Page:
Ke Huy Quan on Everything Everywhere All at Once and Coming Back to Acting

Everything Everywhere All at Once - 03 (Large)
Credit: A24

Everything Everywhere All At Once is out in theaters, and at the time of this writing, it has a 97% on Rotten Tomatoes from both critics and fans. The film follows Michelle Yeoh, a mother and wife who discovers she has the power to reach into other universes and grab skills from her other selves. Playing her husband is Ke Huy Quan, known for playing Short Round in Indiana Jones and the Temple of Doom and Data in Goonies. We had the chance to chat with the actor about his latest film.

Ke Huy Quan Full Video Interview

Nerd Reactor: How did that come about with the Daniels. Did they reach out to you? What was the idea behind it? And where were you when this happened?

Ke Huy Quan: For the last six years now, this is how long it took to get this movie made. They were writing the script. And I was basically working behind the camera. And it was not until 2018 that a little movie called Crazy Rich Asians came out. And that really got me thinking about returning to acting again. I got myself an agent. And two weeks later, this project came along.

And I remember reading it for the very first time, I was so emotional. I mean, I was laughing really hard. But I was very emotional because this was the script that I wanted to read many, many, many, many years ago. It just didn’t exist before. And some of the roles that were being offered at that time were so small and so stereotypical, that it wasn’t fun to act again. So for me, to read this and find out that it features a Chinese American family was incredible. I loved it so much, and I really wanted to be a part of it. I called my agent and said, “Please, let’s do everything we can to land this role.”

I’m grateful to the Daniels for giving me this amazing opportunity to play not just one character, but three characters. I feel like I made three movies in one. To star with Michelle Yeoh, Jamie Lee Curtis, and the amazing James Hong was all a dream come true. It’s beyond my imagination. To have this movie as my comeback movie, oh my God, I am so overwhelmed with emotions right now. And I’m still planning to see how all of this came to be.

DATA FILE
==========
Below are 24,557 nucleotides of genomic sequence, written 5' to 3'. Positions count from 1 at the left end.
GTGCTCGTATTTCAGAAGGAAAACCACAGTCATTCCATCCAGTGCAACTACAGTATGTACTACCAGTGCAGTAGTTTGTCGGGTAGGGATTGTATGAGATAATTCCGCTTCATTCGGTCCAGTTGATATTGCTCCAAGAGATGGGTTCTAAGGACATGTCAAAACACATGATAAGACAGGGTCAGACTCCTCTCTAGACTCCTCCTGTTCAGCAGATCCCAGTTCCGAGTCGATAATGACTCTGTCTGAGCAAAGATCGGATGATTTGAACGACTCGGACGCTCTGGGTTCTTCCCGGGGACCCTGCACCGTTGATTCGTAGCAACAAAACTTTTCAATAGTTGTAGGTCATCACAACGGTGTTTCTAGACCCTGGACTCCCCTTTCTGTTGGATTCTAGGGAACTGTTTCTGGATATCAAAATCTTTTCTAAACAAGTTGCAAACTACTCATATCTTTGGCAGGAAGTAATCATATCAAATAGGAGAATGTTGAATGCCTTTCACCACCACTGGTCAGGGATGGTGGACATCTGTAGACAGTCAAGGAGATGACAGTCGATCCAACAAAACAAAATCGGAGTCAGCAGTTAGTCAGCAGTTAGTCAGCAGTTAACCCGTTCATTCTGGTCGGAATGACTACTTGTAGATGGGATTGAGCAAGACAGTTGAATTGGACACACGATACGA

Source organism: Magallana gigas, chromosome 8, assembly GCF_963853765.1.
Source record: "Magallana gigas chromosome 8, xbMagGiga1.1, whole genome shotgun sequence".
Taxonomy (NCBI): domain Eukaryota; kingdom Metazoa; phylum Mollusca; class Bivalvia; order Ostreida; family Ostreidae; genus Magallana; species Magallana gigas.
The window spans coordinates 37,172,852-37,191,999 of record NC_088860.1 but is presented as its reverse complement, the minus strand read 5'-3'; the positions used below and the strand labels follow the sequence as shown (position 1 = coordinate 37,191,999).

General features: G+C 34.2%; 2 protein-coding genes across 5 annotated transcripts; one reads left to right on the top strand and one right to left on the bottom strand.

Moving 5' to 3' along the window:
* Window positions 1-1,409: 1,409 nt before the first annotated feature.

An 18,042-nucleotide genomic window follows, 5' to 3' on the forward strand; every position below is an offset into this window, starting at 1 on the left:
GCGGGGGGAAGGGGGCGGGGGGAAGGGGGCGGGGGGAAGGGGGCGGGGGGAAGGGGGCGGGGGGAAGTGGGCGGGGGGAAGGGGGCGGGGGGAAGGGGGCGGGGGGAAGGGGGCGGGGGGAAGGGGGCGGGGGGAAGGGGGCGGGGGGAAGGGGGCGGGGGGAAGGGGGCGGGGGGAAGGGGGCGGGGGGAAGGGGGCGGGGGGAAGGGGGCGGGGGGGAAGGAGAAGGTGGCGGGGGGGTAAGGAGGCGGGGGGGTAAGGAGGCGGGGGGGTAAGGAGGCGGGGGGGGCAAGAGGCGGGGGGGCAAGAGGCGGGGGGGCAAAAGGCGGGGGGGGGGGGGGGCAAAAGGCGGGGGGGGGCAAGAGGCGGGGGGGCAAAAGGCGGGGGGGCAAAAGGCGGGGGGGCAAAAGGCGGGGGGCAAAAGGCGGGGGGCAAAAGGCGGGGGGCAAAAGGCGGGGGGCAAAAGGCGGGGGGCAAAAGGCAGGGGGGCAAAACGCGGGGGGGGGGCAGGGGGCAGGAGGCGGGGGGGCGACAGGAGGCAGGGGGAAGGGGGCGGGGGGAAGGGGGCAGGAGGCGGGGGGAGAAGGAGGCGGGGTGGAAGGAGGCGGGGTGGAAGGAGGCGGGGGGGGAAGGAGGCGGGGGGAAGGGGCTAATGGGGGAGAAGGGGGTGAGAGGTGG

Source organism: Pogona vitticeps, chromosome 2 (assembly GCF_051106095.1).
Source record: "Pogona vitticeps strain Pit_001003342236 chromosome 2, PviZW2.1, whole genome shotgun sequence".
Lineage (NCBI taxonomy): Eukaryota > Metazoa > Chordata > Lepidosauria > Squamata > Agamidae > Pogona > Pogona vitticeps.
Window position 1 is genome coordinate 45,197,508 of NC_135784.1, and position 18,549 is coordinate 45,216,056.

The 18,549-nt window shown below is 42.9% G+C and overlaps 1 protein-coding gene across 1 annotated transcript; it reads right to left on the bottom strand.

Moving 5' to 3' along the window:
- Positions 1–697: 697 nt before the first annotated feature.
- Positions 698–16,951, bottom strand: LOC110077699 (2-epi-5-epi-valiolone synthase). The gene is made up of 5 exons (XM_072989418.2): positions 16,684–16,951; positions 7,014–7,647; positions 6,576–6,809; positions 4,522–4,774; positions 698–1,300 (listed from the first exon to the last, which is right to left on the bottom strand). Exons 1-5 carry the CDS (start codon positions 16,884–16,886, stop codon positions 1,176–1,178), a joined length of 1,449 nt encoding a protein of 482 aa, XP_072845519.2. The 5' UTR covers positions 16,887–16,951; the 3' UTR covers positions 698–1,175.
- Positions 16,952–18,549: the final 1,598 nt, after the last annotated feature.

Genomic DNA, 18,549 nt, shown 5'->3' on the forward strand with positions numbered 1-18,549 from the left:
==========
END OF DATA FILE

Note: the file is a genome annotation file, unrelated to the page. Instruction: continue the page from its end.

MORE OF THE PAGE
Everything Everywhere All at Once - 04 (Large)
Credit: A24

When you’re reading the script, did you ever have reservations, like, “What is going on? This is crazy. This is all over the place! It’s wacky!” Or from the moment you started reading, “It’s the best thing I’ve read so far.”

Ke Huy Quan: Honestly, first of all, I was warned. And I was asked to watch the first movie before reading the scripts. I watched Swiss Army Man. I cried; I laughed. I was totally immersed in a story about a corpse that farts throughout the entire movie. And I said if they can get me to like this movie with that outrageous concept, they can do anything. Then I sat down, and I read the script, and I got it. I understood it. It was funny. It was extremely original and highly inventive. It’s a big science fiction action dramedy, but yet at the core of it, what’s really special is that it’s about this family with relatable issues.

With intergenerational trauma for the husband and wife, they’ve been disconnected after many years of marriage and have grown apart. That family, that core value about love and family and connection, that’s what really drew me to this story. And it’s highly entertaining. So when I read it, it was just one of the best scripts that I’ve ever read. That was my first impression. And this was right before I had to go in and audition for the Daniels. You can imagine how nervous I
was.

You had the fight with the fanny pack and you really pummel people. What was that like, just going in there on the set and just being a badass?

Ke Huy Quan: Well, first of all, when you do a movie with martial arts with Michelle Yeoh, who is the frickin queen of martial arts movies, you really need to step up your game and be as good as she is. So for me, I trained with our stunt team for many weeks. It was a lot of fun. I also have a martial arts background, I was also doing stunts and action choreography with Hong Kong director Corey Yuen for many years, so I was quite familiar with the process. Yeah, but the only big difference is when we do those movies in Hong Kong or on X Men, we have the luxury of time. And that is something that we didn’t have on this.

The fanny pack sequence we shot over a day and a half, including all the drama and the dialogue leading up to it. So it was really tight. Credit to our DP Larkin [Seiple] and the Daniels for knowing exactly what they want, and the amazing stunt team that had prepared me and trained me. When it was time to do it, we had like over 70 shots to cover in one single day. And every shot, every piece of the action, we can only do it in two or three takes. It was a lot. There was a lot of pressure that came with it. Honestly, we just have the most amazing crew, and it was a lot of fun. I’m so proud of how everything turned out.

The interviews have been edited for length and clarity.

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